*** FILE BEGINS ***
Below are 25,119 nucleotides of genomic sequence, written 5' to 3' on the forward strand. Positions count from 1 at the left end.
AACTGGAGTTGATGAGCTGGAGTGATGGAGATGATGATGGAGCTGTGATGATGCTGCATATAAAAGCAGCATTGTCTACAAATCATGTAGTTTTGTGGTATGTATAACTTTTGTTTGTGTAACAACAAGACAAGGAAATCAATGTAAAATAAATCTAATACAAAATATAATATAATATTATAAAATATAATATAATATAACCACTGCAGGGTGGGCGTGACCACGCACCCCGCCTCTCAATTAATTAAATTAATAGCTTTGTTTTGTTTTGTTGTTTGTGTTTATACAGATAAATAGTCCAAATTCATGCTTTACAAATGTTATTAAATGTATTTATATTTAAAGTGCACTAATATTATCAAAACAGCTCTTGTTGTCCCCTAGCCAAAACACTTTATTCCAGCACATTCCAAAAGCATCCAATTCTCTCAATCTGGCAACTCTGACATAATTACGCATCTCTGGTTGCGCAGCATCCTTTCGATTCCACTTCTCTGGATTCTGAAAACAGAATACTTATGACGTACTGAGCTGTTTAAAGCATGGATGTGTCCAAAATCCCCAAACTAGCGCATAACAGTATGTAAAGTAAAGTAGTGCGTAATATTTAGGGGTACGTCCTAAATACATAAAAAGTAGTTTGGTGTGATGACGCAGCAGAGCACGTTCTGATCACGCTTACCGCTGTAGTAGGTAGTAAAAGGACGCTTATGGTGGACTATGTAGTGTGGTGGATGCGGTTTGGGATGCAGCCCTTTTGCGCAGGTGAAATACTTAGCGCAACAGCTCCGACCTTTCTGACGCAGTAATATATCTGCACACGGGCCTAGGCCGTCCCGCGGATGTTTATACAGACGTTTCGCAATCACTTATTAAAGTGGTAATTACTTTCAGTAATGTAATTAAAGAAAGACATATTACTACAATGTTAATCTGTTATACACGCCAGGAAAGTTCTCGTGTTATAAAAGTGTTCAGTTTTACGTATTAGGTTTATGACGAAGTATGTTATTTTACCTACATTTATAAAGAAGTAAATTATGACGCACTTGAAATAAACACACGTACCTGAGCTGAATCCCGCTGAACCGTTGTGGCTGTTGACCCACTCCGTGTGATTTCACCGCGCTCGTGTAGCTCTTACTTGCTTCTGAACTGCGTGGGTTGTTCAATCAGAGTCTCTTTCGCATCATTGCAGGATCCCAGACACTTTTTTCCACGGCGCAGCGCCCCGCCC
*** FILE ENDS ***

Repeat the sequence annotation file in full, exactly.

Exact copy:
Below are 25,119 nucleotides of genomic sequence, written 5' to 3' on the forward strand. Positions count from 1 at the left end.
AACTGGAGTTGATGAGCTGGAGTGATGGAGATGATGATGGAGCTGTGATGATGCTGCATATAAAAGCAGCATTGTCTACAAATCATGTAGTTTTGTGGTATGTATAACTTTTGTTTGTGTAACAACAAGACAAGGAAATCAATGTAAAATAAATCTAATACAAAATATAATATAATATTATAAAATATAATATAATATAACCACTGCAGGGTGGGCGTGACCACGCACCCCGCCTCTCAATTAATTAAATTAATAGCTTTGTTTTGTTTTGTTGTTTGTGTTTATACAGATAAATAGTCCAAATTCATGCTTTACAAATGTTATTAAATGTATTTATATTTAAAGTGCACTAATATTATCAAAACAGCTCTTGTTGTCCCCTAGCCAAAACACTTTATTCCAGCACATTCCAAAAGCATCCAATTCTCTCAATCTGGCAACTCTGACATAATTACGCATCTCTGGTTGCGCAGCATCCTTTCGATTCCACTTCTCTGGATTCTGAAAACAGAATACTTATGACGTACTGAGCTGTTTAAAGCATGGATGTGTCCAAAATCCCCAAACTAGCGCATAACAGTATGTAAAGTAAAGTAGTGCGTAATATTTAGGGGTACGTCCTAAATACATAAAAAGTAGTTTGGTGTGATGACGCAGCAGAGCACGTTCTGATCACGCTTACCGCTGTAGTAGGTAGTAAAAGGACGCTTATGGTGGACTATGTAGTGTGGTGGATGCGGTTTGGGATGCAGCCCTTTTGCGCAGGTGAAATACTTAGCGCAACAGCTCCGACCTTTCTGACGCAGTAATATATCTGCACACGGGCCTAGGCCGTCCCGCGGATGTTTATACAGACGTTTCGCAATCACTTATTAAAGTGGTAATTACTTTCAGTAATGTAATTAAAGAAAGACATATTACTACAATGTTAATCTGTTATACACGCCAGGAAAGTTCTCGTGTTATAAAAGTGTTCAGTTTTACGTATTAGGTTTATGACGAAGTATGTTATTTTACCTACATTTATAAAGAAGTAAATTATGACGCACTTGAAATAAACACACGTACCTGAGCTGAATCCCGCTGAACCGTTGTGGCTGTTGACCCACTCCGTGTGATTTCACCGCGCTCGTGTAGCTCTTACTTGCTTCTGAACTGCGTGGGTTGTTCAATCAGAGTCTCTTTCGCATCATTGCAGGATCCCAGACACTTTTTTCCACGGCGCAGCGCCCCGCCC